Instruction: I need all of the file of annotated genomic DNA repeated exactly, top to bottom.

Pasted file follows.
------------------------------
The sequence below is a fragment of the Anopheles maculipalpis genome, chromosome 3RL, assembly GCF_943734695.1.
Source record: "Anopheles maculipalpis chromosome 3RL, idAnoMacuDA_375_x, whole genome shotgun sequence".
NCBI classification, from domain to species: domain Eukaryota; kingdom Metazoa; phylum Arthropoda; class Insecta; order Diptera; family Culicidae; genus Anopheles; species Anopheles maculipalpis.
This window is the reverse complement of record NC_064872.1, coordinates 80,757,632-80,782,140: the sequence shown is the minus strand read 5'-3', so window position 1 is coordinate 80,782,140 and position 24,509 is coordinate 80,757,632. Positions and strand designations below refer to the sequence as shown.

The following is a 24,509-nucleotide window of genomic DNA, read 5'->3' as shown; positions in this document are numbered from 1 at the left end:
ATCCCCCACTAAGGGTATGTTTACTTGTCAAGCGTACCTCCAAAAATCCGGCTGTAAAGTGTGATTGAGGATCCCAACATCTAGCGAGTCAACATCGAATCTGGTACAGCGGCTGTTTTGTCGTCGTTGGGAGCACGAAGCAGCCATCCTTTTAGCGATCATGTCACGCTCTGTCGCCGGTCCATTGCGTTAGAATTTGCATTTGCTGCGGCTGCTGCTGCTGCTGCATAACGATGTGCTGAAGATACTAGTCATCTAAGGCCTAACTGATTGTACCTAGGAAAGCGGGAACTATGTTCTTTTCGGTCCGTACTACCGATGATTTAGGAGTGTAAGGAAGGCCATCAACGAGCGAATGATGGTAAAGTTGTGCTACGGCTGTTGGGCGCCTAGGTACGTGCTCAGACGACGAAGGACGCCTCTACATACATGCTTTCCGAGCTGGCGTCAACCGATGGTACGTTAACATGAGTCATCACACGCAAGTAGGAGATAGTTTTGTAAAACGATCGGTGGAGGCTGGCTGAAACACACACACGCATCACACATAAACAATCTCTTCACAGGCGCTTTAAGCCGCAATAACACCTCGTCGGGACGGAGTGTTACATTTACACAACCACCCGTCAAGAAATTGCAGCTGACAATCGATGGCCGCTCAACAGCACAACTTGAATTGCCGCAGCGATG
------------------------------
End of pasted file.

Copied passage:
The sequence below is a fragment of the Anopheles maculipalpis genome, chromosome 3RL, assembly GCF_943734695.1.
Source record: "Anopheles maculipalpis chromosome 3RL, idAnoMacuDA_375_x, whole genome shotgun sequence".
NCBI classification, from domain to species: domain Eukaryota; kingdom Metazoa; phylum Arthropoda; class Insecta; order Diptera; family Culicidae; genus Anopheles; species Anopheles maculipalpis.
This window is the reverse complement of record NC_064872.1, coordinates 80,757,632-80,782,140: the sequence shown is the minus strand read 5'-3', so window position 1 is coordinate 80,782,140 and position 24,509 is coordinate 80,757,632. Positions and strand designations below refer to the sequence as shown.

The following is a 24,509-nucleotide window of genomic DNA, read 5'->3' as shown; positions in this document are numbered from 1 at the left end:
ATCCCCCACTAAGGGTATGTTTACTTGTCAAGCGTACCTCCAAAAATCCGGCTGTAAAGTGTGATTGAGGATCCCAACATCTAGCGAGTCAACATCGAATCTGGTACAGCGGCTGTTTTGTCGTCGTTGGGAGCACGAAGCAGCCATCCTTTTAGCGATCATGTCACGCTCTGTCGCCGGTCCATTGCGTTAGAATTTGCATTTGCTGCGGCTGCTGCTGCTGCTGCATAACGATGTGCTGAAGATACTAGTCATCTAAGGCCTAACTGATTGTACCTAGGAAAGCGGGAACTATGTTCTTTTCGGTCCGTACTACCGATGATTTAGGAGTGTAAGGAAGGCCATCAACGAGCGAATGATGGTAAAGTTGTGCTACGGCTGTTGGGCGCCTAGGTACGTGCTCAGACGACGAAGGACGCCTCTACATACATGCTTTCCGAGCTGGCGTCAACCGATGGTACGTTAACATGAGTCATCACACGCAAGTAGGAGATAGTTTTGTAAAACGATCGGTGGAGGCTGGCTGAAACACACACACGCATCACACATAAACAATCTCTTCACAGGCGCTTTAAGCCGCAATAACACCTCGTCGGGACGGAGTGTTACATTTACACAACCACCCGTCAAGAAATTGCAGCTGACAATCGATGGCCGCTCAACAGCACAACTTGAATTGCCGCAGCGATG